The Courier News from Blytheville, Arkansas on October 27, 1954 · Page 1
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The Courier News from Blytheville, Arkansas · Page 1

Blytheville, Arkansas
Issue Date:
Wednesday, October 27, 1954
Page 1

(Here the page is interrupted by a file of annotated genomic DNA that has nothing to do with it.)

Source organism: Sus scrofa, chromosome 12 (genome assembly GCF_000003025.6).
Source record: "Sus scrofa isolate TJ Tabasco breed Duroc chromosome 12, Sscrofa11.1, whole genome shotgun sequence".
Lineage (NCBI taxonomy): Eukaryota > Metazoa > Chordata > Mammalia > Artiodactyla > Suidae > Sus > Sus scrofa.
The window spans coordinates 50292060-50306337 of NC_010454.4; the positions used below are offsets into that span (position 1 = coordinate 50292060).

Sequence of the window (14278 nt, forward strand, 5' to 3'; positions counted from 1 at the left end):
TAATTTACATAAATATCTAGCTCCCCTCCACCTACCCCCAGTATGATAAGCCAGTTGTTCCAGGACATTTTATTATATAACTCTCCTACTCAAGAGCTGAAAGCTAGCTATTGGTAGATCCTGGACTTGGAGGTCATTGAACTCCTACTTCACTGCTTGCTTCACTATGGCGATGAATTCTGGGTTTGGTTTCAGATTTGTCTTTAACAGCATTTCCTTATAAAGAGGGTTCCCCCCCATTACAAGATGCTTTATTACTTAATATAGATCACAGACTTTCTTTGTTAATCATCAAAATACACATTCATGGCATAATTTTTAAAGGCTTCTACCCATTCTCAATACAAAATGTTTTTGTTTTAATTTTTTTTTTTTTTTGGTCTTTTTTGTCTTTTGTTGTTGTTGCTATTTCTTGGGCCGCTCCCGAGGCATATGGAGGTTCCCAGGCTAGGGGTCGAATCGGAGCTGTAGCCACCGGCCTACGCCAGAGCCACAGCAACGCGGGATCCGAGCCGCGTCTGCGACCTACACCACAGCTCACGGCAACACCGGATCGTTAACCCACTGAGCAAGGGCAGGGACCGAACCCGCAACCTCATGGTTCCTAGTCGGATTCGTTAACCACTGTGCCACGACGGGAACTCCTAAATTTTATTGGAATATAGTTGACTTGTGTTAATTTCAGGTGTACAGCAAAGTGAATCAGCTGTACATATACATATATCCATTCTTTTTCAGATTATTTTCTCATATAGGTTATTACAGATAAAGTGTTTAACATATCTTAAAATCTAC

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BLYTHEVILLE COURIER NEWS THE DOMINANT NEWSPAPER OP NORTHEAST ARKANSAS AND SOUTHEAST MISSOURI VOL. L—NO. 184 BlytheviUe Courier Blytheville Daily News Mississippi Valley Leader BlythevlUe Herald BLYTHEVILLE, ARKANSAS, WEDNESDAY. OCTOBER, 27. 1954 TWELVE PAGES Published Dally Except Sunday SINGLE COPY FIVE CENTS US Protests Indignities' in Moscow Reds Charged With Detaining Embassy Wives WASHINGTON (AP) — Russian secret police illegally detained two U. S. embassy wives in Moscow and subjected them to "personal indignities," the State Department charged last night. The two women went for a morn- Ing stroll Monday, carrying a camera, and landed in the middle of a first-class diplomatic set-to between the United States and Russia, with these results: 1. U. S. Ambassador Charles E. Bohlen presented—and the Soviet Foreign Ministry rejected— a strong protest that the women had been held for some 90 minutes "in violation of generally accepted diplomatic practice that prohibits the detention of persons having recognized diplomatic status." First Secretary Prank Siscoe was sent to the Foreign Office with that oral protest. Soviet Replies 2. The Foreign Office countered with a verbal statement, later put in writing, accusing one of the women—Mrs. Karl E. Sommer- platte—of "hooliganism." a Soviet term for rowdy behavior. Her removal from Russia was demanded. 3. Bohlen returned the Russian note saying: "This version is in such flagrant contradiction of the facts that I am sure thnt after further Investigation the Foreign Ministry will wish to change it." 4. The Soviets again sent their note to the American Embassy, early today, and at the same time formally returned Bohlen's original protest. There were reports in Washington that Bohlen would seek a personal meeting with , Russian Foreign Minister V. M. Molotov to demand full respect for the diplomatic rights of embassy personnel and to seek reversal of the action against Mrs. Sommerplatte. The embassy takes a grave view of the affair, taking the view it strikes at the basic issue of the personal safety of American diplomatic personnel in Russia. No Precedent Diplomats here could recall no precedent for a government dec- larating a diplomat's wife "persona non grata." or personally unacceptable. Mrs. Sommerplatte, 32, is the wife of the embassy's second secretary. The other women involved was identified as the wife of Marine Lt. Col. Houston Stiff, assistant naval attache. Officials in Washington said the hooliganism charge against Mrs. Sommerplatte apparently stemmed from a scuffle that developed when See U.S. on Pasc 12 Know Your Bollot Amendment44Could Mean Six-Year Stint For Next Governor This Is the second in a series on measures which will be voted on at the general election. By LEON' HATCH LITTLE ROCK (AP) — Adoption of proposed constitutional amendment No. 44 at the general election next Tuesday could give Orval Faiibus or Pratt Remmel — depending, of course, on who's elected — a running start toward being a six-year governor. Proposed amendment No. 44 is the one Which says that beginning with the 1956 general election Arkansas governors will be chosen for four year terms. The six-year speculation is based on the assumption that this year's successful candidate Will run again in 1956. If he should be re-elected it would be for a four-year term. But assuming that the proposed amendment is approved Tuesday, whoever's elected in 1956 can't serve for more than four years be- jinning with January, 1957. The proposal specifies that a governor may not succeed himself. Could Come Back However, there's nothing in the measure to prohibit a governor from serving one four-year term and then, after a four-year lapse, becoming governor again. It's been done in other states having provisions similar to the one proposed for Arkansas. The proposal also would prohibit An exception is made In the governor's own behalf — that is he may campaign for himself. Since he can't seek re-election as governor, it would seem that our Hypothetical governor must be a candidate for some other constitutional office. Conviction of violating this section would be punishable by a fine of from 55,000 to $20,000 and by removal from office. No Aid For Party Apparently this provision, If strictly construed, would prohibit a governor from aiding a candidate of his own party. For example, a Democratic governor couldn't make a speech in behalf of a Democratic candidate for attorney general who had Republican opposition. The political situation in Arkan- sa now differs greatly from that which apparently was in prospect when proposed amendment No. 44 The proposal also woura prumuu ••••«• i--.—--- --••— ----- - , the governor from "taking an ae- was referred by the 1953 Legisla- 11 ° . . . ,7, ,, -._ fiii-n trt o nmllilar Vnlp tive part or usin his office" for or against any constitutional officer in .any primary or general Thompson Quits Ward One Race White and Wright Now Remaining Candidates The Rev. Harold C. Thompson today told the Courier News he is withdrawing from the Ward One aldermanic race because of "increased demands made of me in my evangelistic ministerial work." Thus, the Held of candidates in ture to a popular . At the time the legislature authorized a place on the ballot for the proposal, no one seriously expected thnt Gov. Fnmcis Cherry would be defeated for a .seco Chevrolet Unveils Its All New Look Chevrolet unveils Its 1955 automobile tomorrow at Sullivan-Nelson Chevrolet Co., here and a wheels-tip new look is in store for auto fanciers. Complete rcstyling of bodies and Builder Harold the city's first ward is reduced from three to two - Incumbent Jesse White Wright. in ward Mi now holds the post. President Plans Trip To Stir Vote Interest Giles Apparent Apathy Among Nation's Voters WELL-PLANNED RHYTHM — Arcl'itccl V. f. Branson, a grandfather several times over, showed his heels to more 11 y competitors in recent dance contests where lie picked up these two loving cups. He won an Arthur Murray studio jitlerUui; contest in Memphis, moved into regional competition in Btrmtnishiun and came out with a third-place award. He and Mrs. Branson have been Arthur Murray students for several months. (Courier News Photo) Stevenson Hits GOP Record, Campaign NEW YORK (AP) — Adlai E. Stevenson says the Eiscn- •i-y hower administration has demonstrated "mismanagement ._ ... md j amo unting to genius" abroad and "vigorous consistency in term Democratic nomination. I iransfcrring from the many to the few" at home. Following tradition. Cherry L ' dll ="-" fa would have served a second two- year term and then retired. The amendment, if adopted, would have applied first to whoever succeeded him as a result of the 1956 Democratic primaries and general election. N*o Campaign But Faubus beat Cherry for the nomination, and now whoever's elected next Tuesday has a two- year term coming up and a chance two years hence at a second term of four years. That is if the proposed amendment is adopted. There has been no organized campaign either for or against the proposal. There'll undoubtedly be negative votes from some Faubus opponents and perhaps from others not necessarily against Faubus (who don't want to give anyone a ; Nabers, who r^ 01 nt six vears ln the g° vernoi " s "is being op- office. Simplest And Shortest Proposed constitutional amend- it No. 44 is the simplest and . posed by W. Kemper Bruton. O. W. Coppedge is challenging Charles Lipford, Ward Four in- ^ mum, tiu, it 10 mv.- jim^n..,* ....v. cumbent, and Jimmy Lentz is run- 1 shortest of the four measures ning against Rupert Cralton in Ward Three. Bill Steinsiek is seeking the city attorney spot, now held and being sought by Elbert Johnson. Only City Clerk W. I. Malin failed to draw opposition in the municipal elections. Text of Message Here's the text of Mr. Thompson's statement: 'After due and careful consideration, I have decided to withdraw from the aldermanic race in Ward One. "Due to increased demands in my evangelistic ministerial work, my schedule for the coming year which will be on the Tuesday ballot. I Besides the formal introductory matter, the proposal consists ot j three brief sections. ' Section l says that the governor shall serve a four year term and may not succeed himself. "Provided," the section adds, "this amendment shall not apply to the person elected as governor at the general election to be held in 1954," That is another way of saying the amendment, if adopted, won't be effective until the 1956 election. Section 2 is the part which says the governor isn't to take part in will not permit me to give the time "-~ -= - • to office that it would deserve. ! any campaigns except his own. "I wish to thank my friends and! And section 3 is the customary the change most will first notice I supporter, for their efforts in my. repealer of any confhctmg consu- iu the 1055 Chevrolet. Lower, lower | behalf." |tutlonal provisions. lines give it a more sleek appearance- The car reflects the General Motors' "Motorama" trend, which the company has incorporated into oth- ei cars. Roofs are lowered about two and one-half inches while increasing passenger room. First V8 engine in 35 years is being offered in the '55 Chewy, which delivers up to 162 horsepower. Adenauer to Arrive For U. S. Visit Today Higher been won by the car's Blue Flame six, too, with 123 horses available in the manual shift model. The six with Powerglide develops 136 HP. Balloons for children and favors for adults will be available at tomorrow's showing here. , WASHINGTON (AP) — Chancellor Konrad Adenauer o! West 1 Germany arrives in Washington today to talk publicly of how Ger- have i nrhny will use her almost-attained sovereignty and arms - and pri- ' vately of how she hopes to scale the last obstacles to obtaining them. 1 The 1952 Democratic presidential candidate also says the Republicans ore waging a nationwide campaign based on "communism, character assassination, slurs and slanders." "They call it the great crusade." Stcvensou said In addressing a Democratic rally in Brooklyn last night. "But if Thomas Jefferson es- , cape's without being charged with ; uurglary or treachery it will be a wonder." S'ixirn, Dnwey Blamed Stevenson said Vice President Nixon and New York Gov. Thomas E. Dewey are primarily responsible for the type of campaign being conducted by the Republicans, and he added: "I think 1 sueak for all Democrats when I say of this method: We don't like it. we don't want it ami we don't need it. • "So I say that ahusiveness and the corruption of our political coin- am- is a) reason why the Republicans will be defeated this fall. "There is no reason and no excuse lo so poison the wells of the people's judgment that their representatives cannot draw from those wcls. There is no right to sacrifice on the altar of political ambition thai basic harmony bc- Iween Americans which is essential, once the election is over, to the accomplishment of the business of democratic overnment." Stevenson spoke in behalf of the New York stale Democratic candidates — headed by former Mutual Security Administrator Avercll Harriman, Democratic Liberal par- tj candidate for governor against U.S. Sen. Irving M. Ivcs, Republican. Predicting return of control ol both houses of Congress to the Democrats, Stevenson said of the 2(. months of the Eisenhower administralion: "I ... blnme them for the unhappy fact that our prestige and esteem nnd the international respect for the United States has fallen to an .all-time low. Why is it that we have frightened our friends half to death, if not our enemies" with that other Republican miracle lowest farm prices and the highest llvins time." costs—at the same Nasser Escapes Assassin's Shots Moslem Brotherhood Fanatics Arrested In Wide Roundup ALEXANDRIA, Egypt (ff\ — A widespread roundup of Ion tiers of the fnnulicnl Moslem Brotherhood was reported under wny today on (he heels or an apparent tion attempt against Premier Carnal Abdel Nasser. Eight deliberately spiurnd pistol shots rang out last ni^ht while Nasser addressed ft biff rally celebrating the signing of the British Weather Adenauer and his hosts, President Eisenhower and Secretary of State Dulles, have plenty to talk about in the less than three days allotted tor his Washington visit: 1. The need to have the agreements reached in Paris only four days ago approved by the Western ARKANSAS — Cloudy to partly cloudy and cool scattered thundershowers extreme southeast this afternoon; partly cloudy colder tonight continued cool Thursday; low toniRht mid 30s extreme nonK«est to mid 40s southeast. MISSOURI — Frost warning northwest and extreme north; clearing northwest, cloudy east and south with occasional drizzle of light showers this afternoon; generally fair north and west cloudy with occasional showers southeast tonight. Minimum this morning—60. Maximum yesterday—75. Sunrise tomorrow—fl:17. Sunset today—5:12. Mean temperature (midway between hl'ih and low)—87.5. Precipitation last 24 hours to 7 a.m. —none. Precipitation Jan. 1 to this date — 50.80. Thlf Hale Last Yclr Maximum yesterday—67. Minimum this morning—43. Precipitation January 1 to dat« — M.70. 2. What Russia may do as an ultimate blow at the thing she has fought hardest in Europe—re-creation of a strong, armed, pro-West Germany. Withdrawal of Russian I America's effective military troops from East Germany is a ' possibility—they would not have to parliaments, notably and German. the French DWI Costs $100 Wilburn Doss was fined $100 and cost and sentenced to 24 hours in jail in Municipal Court this morning on a charge of driving while intoxicated. Inside Today's Courier Hews . . . Are Professional Criminals Being Loosed Here? . . . Editorials ... page 6 ... . . . Clarksdale, Chicks' Opponent Friday, Improved After Weak Beginning . . . Tough 19-Game Schedule for Ch-ckasaw Cagerx Announced . . . Sporia . . • pn(E«* 8 and 9 ... . . . Osrcnla News and Feature . . . page 3 ... . . . Man of Lusty Appetite*: Last in a Series on "The Grt»t Mario" . . . page 7 ... Why is it that our voice has sunk to a whisper and our influence to a shadow nt our former .sUturo as the arsenal, the granary and the moral .sanctuary of the free world? "How has the administration contrived to increase the fear of America while steadily reducing go far. Or the Soviets might offer, for a price, some other hig concession on reuniting the two parts of Germany. There could well be talk here of what Adenauer's government and that of the United States might do in such circumstances. Time For Work Adenauer's schedule allows ample time for diplomatic work between the formal entertainments. After going from the airport today to Blair House, home for distinguished guests of the government, he Ls the guest of Secretary and Mrs. Dulles for dinner. By 10 a.m. tomorrow, however, he is due at the State Department for conversations, and he has a half hour rcservec with the president before a White Houssc luncheon. T rest of the afternoon, until an embassy supper begins, is free. On Friday there are more discussions, broken only by a National Press Club luncheon, where he will make a major talk, and by a dinner In honor of Dulles. He goes to New York Saturday morning. strenth? "This is really mismanagement amounting to genius. It's on a par Egyptian on I he Sue/. Cannl Zone, passer was not hurt. He shouted to the .startled crowd that the shots were a "criminal's flUcmpt against my life." Four men arrested as .suspects in the shooting were identified n.s members of the brotherhood, which ins been conducting an underground campaign agnlnst the Suez settlement .which they charpe (foe.s not clear the British completely out of Egypt. Thousand Str;\inl< 1 <! In Cairo, st reel cars ami buses were at a standstill (.hi* morning, apparently as the vosuK of n rlem- on.strat.ion of union workers ;i;/; the incident. Thousands of persons Kotng to work were stranded. There was no comment from the government nn reports that security police were rounding uu brotherhood members but do/ons persons in the Tmhahti di.stnrrt Cairo, home of one of the four suspects, were taken into custody for questioning. In the incident last night in Alexandria's Liberation Square, nn electric light bulb near thf Premier was shattered by one bullet and two minor officials were cut by flying glass. The 36-year-old Nn.sscr contimifd hi- speech and two hours la tor the Egyptian state broadcasting system rebroadcast the Listeners could hear the shots and Nasser's emotion-packed shouts to the crowd. WASHINGTON f AP) — , r v Ehonhowcr said to- tUiy lie is puzzled by the ap- n:ire n t apathy amon? voters and hopes to do a little stir- rim.; up personally — if he c;m sq'.'.oo'/.e a one-day flying trip into his fight schedule. In his first news conference since AUK. n. Elsenhower said he certainly hopes the American people HIT going to elect a Republican Congress but (hat he was not going predict the outcome of next Tuesday's balloting. Alluding to reports of nn apparent lack of interest among voters, Eisenhower said he would like to dramatize his desire to see everybody vole. And, he said, he Is considering a flying trip Friday which might include stops nt airfields in four cities. Cities Not Named He didnt' mime the cities but there have been reports that OOP ler.ders want him to visit Detroit, Louisville. Minneapolis, Boston Wilmington, Del., and Wntcrloo, Iowa. Eisenhower snld his schedule Is .so light that he could not possibly leave Wnshinton except for one da of campaigning and would not know until later whether it would be possible for him to go ever then. When Elsenhower salt! he was ,,ux/,lcd by the npalhy which seemed to prevail among the people a reporter tusked whether tht« mtghl reflect di-ssatisfaction among the voters with his admlnistrntlon's ncfoi 11 pits [uu cuts. The President replied Unit some people lin'd told him the apathy might be due to nn entirely different reason. One of the reasons he had been given. In: -said, was that the Unilec State.s hud got what It wanted from his administration and the voters are satisfied. This Indlcnt etl, he s;iid, that it might not, b discontent at till but too much sat i.sfuction that was making the vot Answering a wide nmre of other Eisenhower said the United States now has bettor rcit son to hope for world peace than it has had in recent yours. He s;d(t too that the country hu.s made the transition from u war I peace economy without a real do presslon—thus echoing a theme re peatedly .sounded by Republican campaigners who have allcrnpte to counter Democratic contentloa that there has been a downturn I i the economy. On this purUcuIar point the President said hLs recent rcpor on a decline in unemployment wn: interpreted by his advisers no merely as a .seasonal upturn bu the rosuR of tin upturn In the entir economy ol the nation. On another subject which ha. ! cnint* into the political c:i I the President snld he Is .. i-onM.itnt reports from officials o the Department on po? siblc; economics in administrative •and logistic fields which could h in fide without hurting the nation'. defenses, Some Democrats have complain eel that budget cuts have reduce< the; country's defenses. Eisenhower defended a recen White House memorandum out lining ways in which Republics senators. House members an other parly officials should he con .sulitd about applicants for federa positions, The object of the order, Eisen hower added, was to get the bea kind of people possible in them government jobs and get the Whit out of the channel of filling them. The President nlso defended th Soviet Atomic Blasts Confirmed by AEC WASHINGTON (AP) — For the first time in over a year, tha U. S. government has reported Russian -Atomic test blasts, thus con- iiiK a Soviet announcement lust month. contract for supplyln See EISKNIIOWKR on Page 12 The Atomic Energy Commission >sued n bare-boned statement last tent telling of "a series of clctcma- ons of nuclear explosives in Hoiet territory" starting In mid- eptembcr and "continuing nt In- •rvnls to (he present." The use of the term "series of etonations" sugcstcd to some ob- crvers the possibility that the So- icts may be developing a "family" f nuclear weapons, possibly tn- luding artillery shells. Otherwise, the AEC statement bed little light. It gave no Inkling s to whether the Russians had el off atomic or hydrigen devices. It did say, "these tests have re- ulted in some widespread fall-out f radioactive material, but Uv ignificnnUy In the United States." The commission did not say where n. this country this fall-out was de- ected, Only Hint AEC said nothing about how it ound out for itself nbout the Russian tests, but the reference to the nuclear fall-out may in itself be a int. Not since Aug. 31, 1953, has the AEC formally announced Russian. A-tcst activity. It said then there had been a fission-type explosion on Soviet soil and that the blast "would appear to be part o£ a series." Last Sept. 17, the Soviet Union announced it had exploded "one of type of atomic weapons" with what it called "valuable results." The test "will enable Soviet scientists and engineers to solve successfully problems of defense frofl^ atomic aUnck." The Russians gave no details on where the explosion had been touched off or what type ot weapon was involved About a week later, the Tokyo newspaper Asahi quoted Japanese scientists as saying they had "almost conclusive evidence" that the Russians had triggered an H-bomb on Wrangel Island within the Arctic Circle 500 miles northwest of Nome, Alaska, For Employment, Prosperity 'Necessary Action' Pledged by GOP WASHINGTON (AP) — Secretary of Labor Mitchell has pledged "any government action necessary" to boost employment and living standards, carrying out the "prosperity without war" theme to which the Republicans have pitched their campaign to win control of the next Congress. • Following President Elsenhow- er's lead, Mitchell told a nationwide television and radio audience lust night that 1854 has been "the most prosperous peacetime year In our history." He lushed out at "politicians try- Ing to get your vote by distorting facts and trying to scare you." He Death by Auto Said Accidental Sheriff Absolves Doctor of Blame In Fatal Mishap The dentil of Ethel Pvivltt, NeRl'O womiin, who died as a result of be- inn Klruck by an automobile Suii- duy nlRht on the Tomato Road near Annorel, was termed as unavoidable accident by Sheriff William Bcrrymnn this morning. After rending of the Incident In Monday's Courier News, Dr. R. Ij. Johnson reported to the sheriff t-hat he had struck an object In the road with his car at Unit locution while hurrying to a patient at Tomato. He thought it was a hog at the lime, he told the sheriff. Sheriff fierryman said' he was convinced that the object wius Ethel Prlvltt and Dr. Johnson should be commended lor corning forward with the Information. Investigation I" the case showed that she hod been drinking prior to the accident, the sheriff said, and a couple o( weeks ago she war found asleep In the road at night by some friends who U>ok her home. Mrs. Powell Is Revenue Aide Mrs. Zoulinc Powell has said that while there was some prosperity during the 20 years of Democratic administrations, "it was built on the suffering and tragedy of two wars." The Elsenhower administration has brought nbout peace and in- cre. islngly prosperous times and is working for further economic Improvement, he said. More Jobs "We are looking forward to morn Jobs, mure production, and a higher standard of living for all Americans." he said. "We Republicans are committed and determined to keep the people of the United States prosperous and lo take any government action necessary to expand employment and have an ever-higher standard of living for all the people of the Unllml States." An Eisenhower economic speech Monday night and Mitchell's follow- up appeared designed as ft one- two coiiinerpunch against frcciuent Democratic campaign claims that the Republican administration has neglected the working men and kept aloof from the jobless problem. Eisenhower said unemployment declined by 400.000 from September to October. The exact figures, as released by the Commerce Department yesterday, showed a 35B.- 000 drop, from 3,090,000 to 2,141,000. . named assistant revenue Inspector of the Blytheville state revenue office, U. W. Mullins. revenue inspector said today. Mrfi. Powell, who has been with the office lour years. Is being re- 1 •••- ----- ',',""" V ".".'„„„, r .j i^ o placed as clerk by Mrs. Frances lhls mon * s " lr °P , «™™ rcA , °° Hyrnan. Appointment of the new l»r«er than usual. The lei a,t- asslstant evenue inspector was ™"t «" d "< e ,f asoni i" y '"™ „„(? made by Vance Seurlock, stale decline normally would be 230,000. Normal Decline A September-October decline in the jobless total is normal, but the Commerce Department said rcyonue Rock. commissioner at Little Faubus Offered 'Reward' for Statement LITTLE ROCK ... for Clean Elections Committee has offered to add $1,000,to the Democratic State Committee fund ii Or- vaJ Faubus will make public his federal employment applications and Loyalty Oath. Dr. George P. Bran.scum, Little Rock dentist and chairman of 'he committee, mode the offer here yesterday. He said the $1,000 offer would stand until Saturday. The statement issued by Branscum called the $1,000 offer "a reward" to be paid if Faubus would: 1. Make public all the applications he filed with the U. S. Postoffice Department. 2. Make public the Loyalty Oath he executed as a major in the U. S. Army Reserve this year before announcing for governor. Brarwcum, practicing Little Rock dentist since 1841, said It would be remembered that Faubus asserted publicly, "on mrire than one occasion, in press interviews, in advertisements and on radio and television that the FBI hns cleared him after an InvcstiKallon of his connection with Commonwealth College." Defunct Commonwealth College, operated at Mena. Ark. during the 1930s and was declared "communistic" after investlRatioas by state and federal organizations. During the runoff campaign In which Faubus opposed Oov. Francis Cherry, Faubus was accused ol having taken active part In the school's student activities. Faubus denied that hi: ever had enrolled at the colk'KC. He .said he had vtaltcd on the campus several days alter receiving a scholarship offer, but did not remain as a student. Faubus said that his background had been thoroughly Investigated when he served as a major in the U. S. Army during World ar II and again when he was postmaster at Huntsvllle. Dr. Branscum charged, however, that in a telegram from Washington last week, the Department of Justice publicly stated that neither the FBI nor any other division of the Department of Justice, had investigated his Faubus') Commonwealth College conneetlon and that It never had cleared him. "We deduce from that information," Dr. Branscum snid, 'that Mr. Faubus withheld from the Army, from Iho Postofflce Department nnd from the «vll Service Commission vital data about his record and activities." BrnnKcvim, who said he became Interested In activities of the Citi- zens for Clean Elections Committee because of a desire to maintain free country for three growing .sons, noted that Faubus hdd one week in which to "claim his reward." "It gives Mr. Faubus an opportunity, if he has the courage lo do so, to receive the $1,000 reward and reimburse the Democratic Committee for a part of the money It Is spending on his campaign," Dr. Branscum said. "Besides, the people of Arkansas are entitled to the truth from Mr. Faubus before the election." Faubus, speaking from Fort Smith In a telephone Interview with the Associated Press said'. "I see no reason why I should play the game of Dr. Branscum and his so-called Clllezns' Conv See POLITICS on 1'age U Holy Land Exhibit to Close Soon Just four more days after to- dny remain for persons of this area to view the Holy Land exhibit showing at 124 W. Main here. The exhibit, representing nearly a lifetime of work by Joseph and Snlvatore Oauci. Maltese brothers, hns been warmly received by those who have viewed it In the old Planters Hardware building. Thousands of written comments received by the Courier News, sponsor of the exhibit here, have been highly enthusiastic regarding the animated scale model of the land of Christ. Hours of showing are 1 to B p. m. and 7 to 11 p. m. daily, Including Sunday. Admission Is 25 cents and 50 cents. Sunday's showing will be 1 the final one here.